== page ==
Hmm, perhaps its no coincidence that Ultimate X-Men had Gambit protecting a young girl in his debut there as well. A somewhat less fantastical situation though, as per the original mission statement.
Posted by: Max_Spider | May 18, 2015 6:38 PM
Note that this issue shows how Storm killed a man that tried to rape her, something that was alluded to in previous issues but never shown.
Posted by: Michael | May 18, 2015 9:12 PM
I would argue that you're really seeing two separate Claremont tendencies being smashed together. On the plus side, Claremont has always taken care to introduce strong female characters and flesh out his minor supporting characters. On the negative side, and i definitely agree it's a big negative, Claremont tends to go into mind control and other forms of sexual domination, over and over again. We can - sadly! - find many more examples of that. So i think we are really seeing an overlap of those two things, rather than Claremont targeting professional women.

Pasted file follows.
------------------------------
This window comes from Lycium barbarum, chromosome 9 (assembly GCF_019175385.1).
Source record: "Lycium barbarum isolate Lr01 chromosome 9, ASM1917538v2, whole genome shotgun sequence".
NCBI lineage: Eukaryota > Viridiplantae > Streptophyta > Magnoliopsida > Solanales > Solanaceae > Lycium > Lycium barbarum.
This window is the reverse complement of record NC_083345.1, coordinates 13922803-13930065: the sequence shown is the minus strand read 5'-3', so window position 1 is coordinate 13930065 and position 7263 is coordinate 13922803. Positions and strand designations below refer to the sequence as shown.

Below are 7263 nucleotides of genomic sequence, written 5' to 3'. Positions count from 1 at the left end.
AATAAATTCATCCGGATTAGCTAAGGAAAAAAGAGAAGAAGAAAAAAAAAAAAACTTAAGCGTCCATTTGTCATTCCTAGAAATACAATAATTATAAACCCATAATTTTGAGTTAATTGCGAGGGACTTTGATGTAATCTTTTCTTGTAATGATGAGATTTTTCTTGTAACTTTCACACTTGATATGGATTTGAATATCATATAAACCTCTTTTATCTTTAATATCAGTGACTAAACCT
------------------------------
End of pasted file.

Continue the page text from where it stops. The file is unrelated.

Some of your examples are also as much a problem with the changing art styles - again for the worse - as they are Claremont's. Madelyne Pryor, for example, is a deliberate redux of Dark Phoenix. Both outfits are based on S&M clothing, but with Silvestri's art it's much more risque. Moira - unless there's something i'm not remembering from issues i haven't re-read for review yet - falls into your category just because of her clothing. And the difference between Lian Shen's clothing between this issue and the last two is entirely due to Jim Lee being on art instead of the other guys (in her case the problem is less the clothes than the sexualized mind control anyway).
Posted by: fnord12 | May 18, 2015 9:32 PM